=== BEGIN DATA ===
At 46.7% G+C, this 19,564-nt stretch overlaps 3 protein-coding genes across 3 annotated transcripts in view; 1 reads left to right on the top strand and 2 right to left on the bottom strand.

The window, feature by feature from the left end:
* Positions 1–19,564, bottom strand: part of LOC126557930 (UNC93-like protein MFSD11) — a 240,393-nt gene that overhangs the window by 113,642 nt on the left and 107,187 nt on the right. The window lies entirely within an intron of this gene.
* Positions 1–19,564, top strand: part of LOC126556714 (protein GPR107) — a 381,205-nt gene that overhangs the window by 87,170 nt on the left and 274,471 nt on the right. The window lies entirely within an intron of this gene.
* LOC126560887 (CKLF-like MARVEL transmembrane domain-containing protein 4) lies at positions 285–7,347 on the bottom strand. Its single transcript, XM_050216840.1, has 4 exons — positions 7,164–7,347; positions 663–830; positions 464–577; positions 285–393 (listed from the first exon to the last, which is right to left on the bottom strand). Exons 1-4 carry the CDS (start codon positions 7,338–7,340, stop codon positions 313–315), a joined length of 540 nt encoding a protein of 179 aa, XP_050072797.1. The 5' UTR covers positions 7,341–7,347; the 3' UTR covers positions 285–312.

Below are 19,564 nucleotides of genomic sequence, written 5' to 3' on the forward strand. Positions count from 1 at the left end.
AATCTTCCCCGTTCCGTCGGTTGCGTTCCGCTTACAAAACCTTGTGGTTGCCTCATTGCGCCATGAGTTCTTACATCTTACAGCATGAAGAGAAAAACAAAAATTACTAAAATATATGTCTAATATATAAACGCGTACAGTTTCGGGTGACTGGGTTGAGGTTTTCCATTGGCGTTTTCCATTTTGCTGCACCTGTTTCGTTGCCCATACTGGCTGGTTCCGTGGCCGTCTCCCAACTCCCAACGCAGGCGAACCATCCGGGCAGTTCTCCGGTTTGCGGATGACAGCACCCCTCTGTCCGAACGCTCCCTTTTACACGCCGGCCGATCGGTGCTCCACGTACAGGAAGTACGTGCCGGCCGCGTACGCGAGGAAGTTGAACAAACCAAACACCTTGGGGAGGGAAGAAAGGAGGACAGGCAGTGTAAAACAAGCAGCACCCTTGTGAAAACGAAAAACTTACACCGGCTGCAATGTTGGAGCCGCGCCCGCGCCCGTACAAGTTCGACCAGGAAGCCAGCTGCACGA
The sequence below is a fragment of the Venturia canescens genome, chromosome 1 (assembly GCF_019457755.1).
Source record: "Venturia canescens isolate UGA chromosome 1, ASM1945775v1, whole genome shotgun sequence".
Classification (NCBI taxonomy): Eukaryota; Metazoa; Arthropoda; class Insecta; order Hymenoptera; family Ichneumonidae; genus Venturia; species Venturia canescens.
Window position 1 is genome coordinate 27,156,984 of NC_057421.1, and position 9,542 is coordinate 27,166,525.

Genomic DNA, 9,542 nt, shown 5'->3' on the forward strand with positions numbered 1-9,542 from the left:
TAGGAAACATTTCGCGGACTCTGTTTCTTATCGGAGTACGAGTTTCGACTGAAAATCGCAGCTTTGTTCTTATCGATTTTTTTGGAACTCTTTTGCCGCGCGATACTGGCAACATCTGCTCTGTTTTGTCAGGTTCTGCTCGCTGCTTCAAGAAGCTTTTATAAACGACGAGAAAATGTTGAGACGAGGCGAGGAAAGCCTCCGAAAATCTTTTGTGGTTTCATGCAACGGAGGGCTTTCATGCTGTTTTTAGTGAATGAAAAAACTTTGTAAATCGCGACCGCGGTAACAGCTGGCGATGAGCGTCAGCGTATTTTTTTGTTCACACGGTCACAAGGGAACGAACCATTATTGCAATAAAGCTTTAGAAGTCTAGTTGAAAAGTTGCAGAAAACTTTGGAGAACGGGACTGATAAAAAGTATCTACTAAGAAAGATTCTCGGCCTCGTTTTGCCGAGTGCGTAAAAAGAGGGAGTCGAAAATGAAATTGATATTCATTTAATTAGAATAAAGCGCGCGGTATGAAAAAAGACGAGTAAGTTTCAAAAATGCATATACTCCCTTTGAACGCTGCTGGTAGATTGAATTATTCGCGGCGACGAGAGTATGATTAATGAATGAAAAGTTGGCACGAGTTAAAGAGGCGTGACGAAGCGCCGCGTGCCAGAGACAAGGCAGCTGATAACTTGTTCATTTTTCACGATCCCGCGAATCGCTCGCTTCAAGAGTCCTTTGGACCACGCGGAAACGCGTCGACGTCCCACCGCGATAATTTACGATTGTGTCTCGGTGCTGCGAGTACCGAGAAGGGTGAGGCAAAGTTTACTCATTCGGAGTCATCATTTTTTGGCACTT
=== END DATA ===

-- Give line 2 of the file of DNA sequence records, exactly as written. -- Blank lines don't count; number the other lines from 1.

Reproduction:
The window, feature by feature from the left end: